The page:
Vedic knowledge asserts that without being grounded in spirituality and valuing the sacredness of existence, science can be used for improper purpose. There is no such grounding in spirituality in modern science based on Christianity. This is why the modern science of eugenics, as developed in the west, was used to exterminate Jews, along with the disabled, mentally challenged and gays, during the Jewish holocaust by the Germans. The Jewish horror of eugenics did not happen because, as Nanda proposes, of influences of the knowledge of varnas and gotras in Vedic Knowledge. Here we see the influence of the Sheldon Pollock school of American Indology, which has made similar claims (Pollock, 2006), on Nanda’s ideology. What neither acknowledges is the fact that Hitler was a devout Catholic and the Catholic Church supported Hitler’s planned holocaust.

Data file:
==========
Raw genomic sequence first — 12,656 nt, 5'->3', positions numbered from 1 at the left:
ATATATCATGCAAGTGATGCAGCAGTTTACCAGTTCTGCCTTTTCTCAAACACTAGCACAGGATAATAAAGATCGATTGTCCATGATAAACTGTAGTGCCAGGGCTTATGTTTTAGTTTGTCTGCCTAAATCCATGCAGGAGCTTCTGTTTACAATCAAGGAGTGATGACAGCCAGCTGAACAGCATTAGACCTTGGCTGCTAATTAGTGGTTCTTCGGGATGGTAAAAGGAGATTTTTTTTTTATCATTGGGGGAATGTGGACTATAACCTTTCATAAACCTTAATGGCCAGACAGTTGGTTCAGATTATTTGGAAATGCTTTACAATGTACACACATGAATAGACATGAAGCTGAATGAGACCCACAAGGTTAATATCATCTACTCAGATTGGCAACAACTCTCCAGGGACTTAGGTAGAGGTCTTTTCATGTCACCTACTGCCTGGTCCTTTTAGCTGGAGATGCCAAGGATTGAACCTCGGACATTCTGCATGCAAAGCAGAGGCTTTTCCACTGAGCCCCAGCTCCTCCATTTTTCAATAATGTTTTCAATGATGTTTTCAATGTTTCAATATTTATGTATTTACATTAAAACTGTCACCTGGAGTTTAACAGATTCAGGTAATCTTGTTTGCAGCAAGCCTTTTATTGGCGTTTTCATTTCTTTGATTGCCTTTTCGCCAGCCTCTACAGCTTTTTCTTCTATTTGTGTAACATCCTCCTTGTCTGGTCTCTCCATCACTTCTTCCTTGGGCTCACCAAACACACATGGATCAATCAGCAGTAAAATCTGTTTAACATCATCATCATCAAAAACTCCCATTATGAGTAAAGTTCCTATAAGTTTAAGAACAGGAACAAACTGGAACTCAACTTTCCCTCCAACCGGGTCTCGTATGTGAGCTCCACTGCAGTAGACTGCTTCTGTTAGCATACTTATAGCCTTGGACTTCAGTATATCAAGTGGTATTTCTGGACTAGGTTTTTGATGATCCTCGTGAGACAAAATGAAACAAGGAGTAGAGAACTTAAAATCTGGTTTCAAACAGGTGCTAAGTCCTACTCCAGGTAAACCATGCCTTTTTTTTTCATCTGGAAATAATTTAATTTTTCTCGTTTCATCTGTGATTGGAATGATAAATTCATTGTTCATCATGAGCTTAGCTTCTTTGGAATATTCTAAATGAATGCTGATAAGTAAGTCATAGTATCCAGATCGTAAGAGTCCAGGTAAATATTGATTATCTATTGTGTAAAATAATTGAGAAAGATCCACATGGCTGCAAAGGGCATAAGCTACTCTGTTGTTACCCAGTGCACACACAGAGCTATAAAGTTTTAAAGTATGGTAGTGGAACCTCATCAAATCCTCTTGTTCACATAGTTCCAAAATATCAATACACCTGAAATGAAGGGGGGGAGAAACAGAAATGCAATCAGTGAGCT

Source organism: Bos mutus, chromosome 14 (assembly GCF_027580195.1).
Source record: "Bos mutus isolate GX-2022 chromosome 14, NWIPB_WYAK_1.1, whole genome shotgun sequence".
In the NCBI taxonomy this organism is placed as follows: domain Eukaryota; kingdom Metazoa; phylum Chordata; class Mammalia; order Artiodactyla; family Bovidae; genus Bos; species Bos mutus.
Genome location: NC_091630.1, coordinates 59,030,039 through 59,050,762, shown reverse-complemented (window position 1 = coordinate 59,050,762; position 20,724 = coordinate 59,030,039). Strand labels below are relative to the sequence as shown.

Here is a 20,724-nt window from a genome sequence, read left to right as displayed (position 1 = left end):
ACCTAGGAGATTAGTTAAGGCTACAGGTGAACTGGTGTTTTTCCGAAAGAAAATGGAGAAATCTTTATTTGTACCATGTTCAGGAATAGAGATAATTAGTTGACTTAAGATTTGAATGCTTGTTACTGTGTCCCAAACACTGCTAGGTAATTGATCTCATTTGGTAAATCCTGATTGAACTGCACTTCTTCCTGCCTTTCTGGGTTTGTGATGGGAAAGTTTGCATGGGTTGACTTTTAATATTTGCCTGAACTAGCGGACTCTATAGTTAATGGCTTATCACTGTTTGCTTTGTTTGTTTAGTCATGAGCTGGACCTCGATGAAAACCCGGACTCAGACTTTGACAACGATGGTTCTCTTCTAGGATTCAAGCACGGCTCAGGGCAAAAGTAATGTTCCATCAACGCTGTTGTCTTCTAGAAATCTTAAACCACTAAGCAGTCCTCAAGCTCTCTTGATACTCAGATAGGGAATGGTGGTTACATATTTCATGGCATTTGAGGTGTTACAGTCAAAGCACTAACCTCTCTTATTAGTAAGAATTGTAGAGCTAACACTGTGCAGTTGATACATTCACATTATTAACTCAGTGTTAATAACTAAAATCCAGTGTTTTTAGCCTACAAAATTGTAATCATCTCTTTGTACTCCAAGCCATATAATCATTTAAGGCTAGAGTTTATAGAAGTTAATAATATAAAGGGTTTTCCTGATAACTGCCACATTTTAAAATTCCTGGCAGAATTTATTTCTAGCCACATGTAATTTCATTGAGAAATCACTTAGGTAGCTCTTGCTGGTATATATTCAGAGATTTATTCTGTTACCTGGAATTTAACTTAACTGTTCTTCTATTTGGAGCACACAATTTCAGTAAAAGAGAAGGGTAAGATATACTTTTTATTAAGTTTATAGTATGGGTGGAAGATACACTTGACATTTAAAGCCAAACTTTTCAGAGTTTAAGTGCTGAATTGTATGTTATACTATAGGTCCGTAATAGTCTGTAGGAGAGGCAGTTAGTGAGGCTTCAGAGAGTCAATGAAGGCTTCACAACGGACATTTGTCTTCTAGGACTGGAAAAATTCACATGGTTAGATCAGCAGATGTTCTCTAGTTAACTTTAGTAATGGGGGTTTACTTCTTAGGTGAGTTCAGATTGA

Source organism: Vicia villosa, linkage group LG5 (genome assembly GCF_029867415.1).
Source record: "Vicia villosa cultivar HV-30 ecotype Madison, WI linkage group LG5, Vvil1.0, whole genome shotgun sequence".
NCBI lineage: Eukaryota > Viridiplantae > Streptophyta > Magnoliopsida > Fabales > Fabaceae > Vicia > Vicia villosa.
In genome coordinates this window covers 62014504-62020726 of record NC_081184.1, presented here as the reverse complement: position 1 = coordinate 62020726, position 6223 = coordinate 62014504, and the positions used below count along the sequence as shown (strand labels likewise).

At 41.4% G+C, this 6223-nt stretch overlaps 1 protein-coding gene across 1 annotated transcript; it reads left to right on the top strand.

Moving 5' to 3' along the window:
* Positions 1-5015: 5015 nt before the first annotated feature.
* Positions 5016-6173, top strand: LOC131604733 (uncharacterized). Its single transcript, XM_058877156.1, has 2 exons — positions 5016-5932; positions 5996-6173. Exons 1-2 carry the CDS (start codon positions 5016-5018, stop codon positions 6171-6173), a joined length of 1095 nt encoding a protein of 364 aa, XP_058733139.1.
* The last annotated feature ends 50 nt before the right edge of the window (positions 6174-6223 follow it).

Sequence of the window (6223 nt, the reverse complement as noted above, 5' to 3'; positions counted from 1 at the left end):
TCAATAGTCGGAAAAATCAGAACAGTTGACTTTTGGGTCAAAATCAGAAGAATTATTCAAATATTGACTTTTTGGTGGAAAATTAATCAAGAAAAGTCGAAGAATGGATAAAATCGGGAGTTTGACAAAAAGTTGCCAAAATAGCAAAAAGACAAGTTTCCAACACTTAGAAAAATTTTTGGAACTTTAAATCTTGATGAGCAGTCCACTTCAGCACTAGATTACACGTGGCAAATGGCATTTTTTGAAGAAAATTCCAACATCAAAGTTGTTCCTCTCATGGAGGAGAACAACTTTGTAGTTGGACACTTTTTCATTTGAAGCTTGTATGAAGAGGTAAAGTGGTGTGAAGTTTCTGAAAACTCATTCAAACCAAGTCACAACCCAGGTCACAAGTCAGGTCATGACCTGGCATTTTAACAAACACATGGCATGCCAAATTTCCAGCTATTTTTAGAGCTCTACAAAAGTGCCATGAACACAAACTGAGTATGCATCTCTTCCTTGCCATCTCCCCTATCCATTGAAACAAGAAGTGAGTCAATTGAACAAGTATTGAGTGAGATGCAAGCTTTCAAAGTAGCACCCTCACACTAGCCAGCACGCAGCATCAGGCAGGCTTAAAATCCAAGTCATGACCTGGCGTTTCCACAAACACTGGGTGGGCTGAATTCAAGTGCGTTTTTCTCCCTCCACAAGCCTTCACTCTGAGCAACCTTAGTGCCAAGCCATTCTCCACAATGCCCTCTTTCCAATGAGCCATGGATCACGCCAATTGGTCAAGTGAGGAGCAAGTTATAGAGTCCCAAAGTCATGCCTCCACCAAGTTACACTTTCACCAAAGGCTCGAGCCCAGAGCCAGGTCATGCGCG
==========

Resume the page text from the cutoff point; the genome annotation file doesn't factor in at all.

Why Christianity science envy?
I propose that what is really behind her attack on Vedic science is that its logic, vigor and depth is a painful thorn on the side of the Christian/Western myth of being a superior race. That the Hindu heathen and naked fakirs actually had measured the distance of the sun from earth and that the earth was a sphere (not flat) thousands of years before the west did, is a source of ressentiment for the west. (Interestingly, the French term ressentiment was coined by the German philosopher Max Scheler (1874-1928) who denounced the Christian faith because of its inherent prejudices against science and human progress). It is a matter of shame for the west/Christians that Ayurveda is accepted to be the mother of medicine (Shroff, 2000) and that doctors were performing plastic surgery when the west was in the dark ages or stone ages. This is the real source of Christianity’s and west’s science envy (using her words). This is the hidden agenda of all of her work: to denigrate Hindu Dharma as pseudo-science and to promote Christianity as scientific.